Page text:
The third panel above shows the difference [ERSST minus TMI], which reveals an abrupt shift in 2001. The reason why I trust the microwave SST is shown in the following plot, where validation statistics are displayed for match-ups between satellite measurements and moored buoy SST measurements. The horizontal green line is a regression fit to the data. (An average seasonal cycle, and 0.15 deg. C cool skin bias have been removed from these data…neither affects the trend, however.)


I also checked the TMI wind speed retrievals, and there is no evidence of anything unusual happening during 2001. I have no idea how such a large warm bias could have entered into the ERSST dataset, but I’d say the evidence is pretty clear that one exists.

Finally, the 0.15 to 0.20 deg. C warm bias in the NOAA SST product makes it virtually certain that July 2009 was not, as NOAA reported, a record high for global sea surface temperatures.

TRMM Satellite Suggests July 2009 Not a Record for Sea Surface Temperatures

Wednesday, August 26th, 2009

(UPDATED 8/26/09 at 13:30 CDT
Added a new plot comparing TMI and AMSR-E global monthly SSTs)

NOAA/NCDC recently announced that July 2009 set a new record high global sea surface temperature (SST) for the month of July, just edging out July 1998. This would be quite significant since July 1998 was very warm due to a strong El Nino, whereas last month (July, 2009) is just heading into an El Nino which has hardly gotten rolling yet.

If July was indeed a record, one might wonder if we are about to see a string of record warm months if a moderate or strong El Nino does sustain itself, with that natural warming being piled on top of the manmade global warming that the “scientific consensus” is so fond of.

I started out looking at the satellite microwave SSTs from the AMSR-E instrument on NASA’s Aqua satellite. Even though those data only extend back to 2002, I though it would provide a sanity check. My last post described a significant discrepancy I found between the NOAA/NCDC “ERSST” trend and the satellite microwave SST trend (from the AMSR-E instrument on Aqua) over the last 7 years…but with the AMSR-E giving a much warmer July 2009 anomaly than the NCDC claimed existed! The discrepancy was so large that my sanity-check turned into me going a little insane trying to figure it out.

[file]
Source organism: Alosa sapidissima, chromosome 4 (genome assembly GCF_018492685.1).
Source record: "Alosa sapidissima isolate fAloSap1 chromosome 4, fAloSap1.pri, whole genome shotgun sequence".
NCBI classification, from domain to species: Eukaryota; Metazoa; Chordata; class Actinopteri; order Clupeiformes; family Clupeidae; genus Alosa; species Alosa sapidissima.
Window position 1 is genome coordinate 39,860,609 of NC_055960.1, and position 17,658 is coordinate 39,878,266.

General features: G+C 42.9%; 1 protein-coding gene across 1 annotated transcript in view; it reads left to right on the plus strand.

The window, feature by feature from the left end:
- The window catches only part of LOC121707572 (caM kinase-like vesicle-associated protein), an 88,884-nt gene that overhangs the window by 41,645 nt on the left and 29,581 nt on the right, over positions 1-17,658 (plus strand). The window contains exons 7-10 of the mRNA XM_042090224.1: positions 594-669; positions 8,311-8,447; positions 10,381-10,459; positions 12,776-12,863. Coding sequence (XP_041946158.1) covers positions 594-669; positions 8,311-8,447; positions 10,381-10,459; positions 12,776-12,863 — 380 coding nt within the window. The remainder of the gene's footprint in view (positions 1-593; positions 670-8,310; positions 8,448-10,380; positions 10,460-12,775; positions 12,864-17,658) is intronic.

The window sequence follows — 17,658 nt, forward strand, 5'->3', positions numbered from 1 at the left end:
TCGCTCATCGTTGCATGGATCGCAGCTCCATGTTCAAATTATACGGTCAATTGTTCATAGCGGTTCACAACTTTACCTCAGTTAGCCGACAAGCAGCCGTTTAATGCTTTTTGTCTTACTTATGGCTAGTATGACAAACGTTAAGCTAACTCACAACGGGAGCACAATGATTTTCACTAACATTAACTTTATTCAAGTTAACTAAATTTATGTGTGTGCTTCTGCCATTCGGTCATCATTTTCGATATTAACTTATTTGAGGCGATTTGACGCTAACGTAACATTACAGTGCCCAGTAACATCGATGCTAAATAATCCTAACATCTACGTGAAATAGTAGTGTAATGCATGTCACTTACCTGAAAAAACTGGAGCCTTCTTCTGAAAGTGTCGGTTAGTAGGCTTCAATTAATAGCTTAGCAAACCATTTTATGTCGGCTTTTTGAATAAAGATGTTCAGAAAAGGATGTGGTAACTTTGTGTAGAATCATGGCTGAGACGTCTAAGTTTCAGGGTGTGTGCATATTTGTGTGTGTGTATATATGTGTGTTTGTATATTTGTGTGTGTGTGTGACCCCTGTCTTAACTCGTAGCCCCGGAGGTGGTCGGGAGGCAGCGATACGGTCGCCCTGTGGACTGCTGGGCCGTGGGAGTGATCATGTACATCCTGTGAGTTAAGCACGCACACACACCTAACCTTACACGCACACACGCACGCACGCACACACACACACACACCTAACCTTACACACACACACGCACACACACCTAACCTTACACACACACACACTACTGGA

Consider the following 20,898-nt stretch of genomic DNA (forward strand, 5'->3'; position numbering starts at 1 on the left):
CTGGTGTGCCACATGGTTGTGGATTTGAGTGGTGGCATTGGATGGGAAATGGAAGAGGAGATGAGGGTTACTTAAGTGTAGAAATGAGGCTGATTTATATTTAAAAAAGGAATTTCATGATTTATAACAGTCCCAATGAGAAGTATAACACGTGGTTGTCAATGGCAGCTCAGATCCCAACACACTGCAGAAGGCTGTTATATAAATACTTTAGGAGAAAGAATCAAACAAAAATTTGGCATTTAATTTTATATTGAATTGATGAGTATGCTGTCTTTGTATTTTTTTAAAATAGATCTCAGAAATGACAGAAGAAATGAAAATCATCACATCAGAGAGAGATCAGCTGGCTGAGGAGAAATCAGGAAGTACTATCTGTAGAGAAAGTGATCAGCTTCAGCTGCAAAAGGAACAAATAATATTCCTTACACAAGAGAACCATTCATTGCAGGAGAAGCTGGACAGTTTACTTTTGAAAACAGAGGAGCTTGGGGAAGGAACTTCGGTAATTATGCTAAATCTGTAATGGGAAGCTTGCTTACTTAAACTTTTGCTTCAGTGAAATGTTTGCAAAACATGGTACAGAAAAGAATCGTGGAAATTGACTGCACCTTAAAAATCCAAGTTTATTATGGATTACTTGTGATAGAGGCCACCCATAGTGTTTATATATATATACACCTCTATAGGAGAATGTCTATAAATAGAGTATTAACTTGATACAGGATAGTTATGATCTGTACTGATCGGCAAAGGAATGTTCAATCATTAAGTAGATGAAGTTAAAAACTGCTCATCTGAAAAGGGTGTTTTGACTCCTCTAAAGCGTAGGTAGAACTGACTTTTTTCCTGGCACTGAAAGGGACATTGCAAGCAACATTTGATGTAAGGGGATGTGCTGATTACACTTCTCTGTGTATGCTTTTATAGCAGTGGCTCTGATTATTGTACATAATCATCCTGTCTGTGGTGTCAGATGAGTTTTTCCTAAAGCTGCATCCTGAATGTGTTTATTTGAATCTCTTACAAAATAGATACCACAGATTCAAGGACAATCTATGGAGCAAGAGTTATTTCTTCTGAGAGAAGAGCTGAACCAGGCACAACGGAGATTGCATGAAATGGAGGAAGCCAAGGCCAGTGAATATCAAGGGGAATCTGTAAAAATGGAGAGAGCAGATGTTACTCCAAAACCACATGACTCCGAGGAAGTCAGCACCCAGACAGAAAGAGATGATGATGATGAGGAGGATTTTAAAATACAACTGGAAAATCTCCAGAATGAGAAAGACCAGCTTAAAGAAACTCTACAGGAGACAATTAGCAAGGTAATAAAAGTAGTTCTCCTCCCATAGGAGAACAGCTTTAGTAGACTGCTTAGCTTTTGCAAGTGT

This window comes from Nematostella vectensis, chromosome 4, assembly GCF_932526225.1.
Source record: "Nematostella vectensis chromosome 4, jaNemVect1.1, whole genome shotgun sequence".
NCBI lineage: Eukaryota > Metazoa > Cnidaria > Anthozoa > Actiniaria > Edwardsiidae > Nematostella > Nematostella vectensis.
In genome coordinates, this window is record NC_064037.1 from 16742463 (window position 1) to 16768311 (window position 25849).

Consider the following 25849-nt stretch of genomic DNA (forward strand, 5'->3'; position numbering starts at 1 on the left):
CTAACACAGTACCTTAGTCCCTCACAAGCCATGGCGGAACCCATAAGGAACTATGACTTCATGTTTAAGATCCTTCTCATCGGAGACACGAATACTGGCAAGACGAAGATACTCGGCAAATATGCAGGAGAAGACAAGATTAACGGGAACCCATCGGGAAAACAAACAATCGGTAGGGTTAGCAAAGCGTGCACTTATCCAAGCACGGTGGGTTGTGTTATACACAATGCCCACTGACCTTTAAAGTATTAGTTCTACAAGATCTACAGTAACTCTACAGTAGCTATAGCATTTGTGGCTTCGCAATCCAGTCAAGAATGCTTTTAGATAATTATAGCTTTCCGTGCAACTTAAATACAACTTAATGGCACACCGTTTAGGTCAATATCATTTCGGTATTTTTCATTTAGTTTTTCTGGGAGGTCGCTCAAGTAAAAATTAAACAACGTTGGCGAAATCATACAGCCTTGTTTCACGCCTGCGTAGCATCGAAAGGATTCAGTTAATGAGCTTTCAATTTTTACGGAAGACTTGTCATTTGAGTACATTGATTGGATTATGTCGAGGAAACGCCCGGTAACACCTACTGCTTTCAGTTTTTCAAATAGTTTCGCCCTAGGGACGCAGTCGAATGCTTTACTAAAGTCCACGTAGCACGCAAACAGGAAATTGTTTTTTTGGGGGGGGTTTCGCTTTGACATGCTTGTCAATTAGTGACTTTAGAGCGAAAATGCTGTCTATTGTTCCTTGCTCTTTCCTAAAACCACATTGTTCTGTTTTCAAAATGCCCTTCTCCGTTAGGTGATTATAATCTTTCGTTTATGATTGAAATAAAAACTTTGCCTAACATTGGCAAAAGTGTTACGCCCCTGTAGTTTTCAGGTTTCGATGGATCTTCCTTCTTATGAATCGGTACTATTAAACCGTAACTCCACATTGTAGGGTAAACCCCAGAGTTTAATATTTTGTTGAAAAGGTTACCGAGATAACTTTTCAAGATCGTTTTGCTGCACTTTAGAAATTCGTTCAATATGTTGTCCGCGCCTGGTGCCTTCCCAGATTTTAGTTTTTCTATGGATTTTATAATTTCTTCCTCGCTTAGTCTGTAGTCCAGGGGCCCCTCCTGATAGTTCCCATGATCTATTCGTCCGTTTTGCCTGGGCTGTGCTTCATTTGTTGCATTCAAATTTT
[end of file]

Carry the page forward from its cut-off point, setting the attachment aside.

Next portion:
So, since we have another satellite dataset with a longer record that would allow a direct comparison between 1998 and 2009, I decided to analyze the full record from the TRMM Microwave Imager (TMI). The TRMM satellite covers the latitudes between 40N and 40S, so a small amount of N. Hemisphere ocean is being missed, and a large chunk of the ocean around Antarctica will be missed as well. But since my analysis of the ERSST and AMSR-E SST data suggested the discrepancy between them was actually between these latitudes as well, I decided that the results should give a pretty good independent check on the NOAA numbers. All of the original data that went into the averaging came from the Remote Sensing Systems (RSS) website, Anomalies were computed about the mean annual cycle from data over the whole period of record.

The results are shown in the following three panels. The first panel shows monthly SST anomalies since January 1998, and as can be seen July 2009 came in about 0.06 deg. C below July 1998. At face value, this suggests that July 2009 might not have been a record. And as you can see from the first 3 weeks of August data, it looks like this month will come in even cooler.

Now, if you are wondering how accurate these monthly anomalies are, the second panel shows the validation statistics that RSS archives in near-real time. Out of the 5 different classes of in situ validation data, I chose just the moored buoys due to their large volume of data (over 200,000 matchups between buoys and satellite observations), and a relatively fixed geographic coverage (unlike drifting buoys). As can be seen, the TMI SST record shows superb long-term stability. The 0.15 deg. C cool bias in the TMI measurements is from the “cool skin” effect, with water temperatures in the upper few millimeters being slightly cooler on average than the SSTs measured by the buoys, typically at a depth around 1 meter.

The third and final panel in the above figure shows that a substantial fraction of the monthly SST variability from year to year is due to the Southern Oscillation (El Nino/La Nina), and the Pacific Decadal Oscillation, PDO. Each of these indices have a correlation of 0.33 with SST for monthly averages over the 40N-40S latitude band, while their sum (taking the negative of the SOI first) is correlated at 0.39. I did not look at lag correlations, which might be higher, and it looks like some additional time averaging would increase the correlation.

I will post again when I have new information on my previously reported discrepancy between NOAA’s results and the AMSR-E results. That is still making me a little crazy.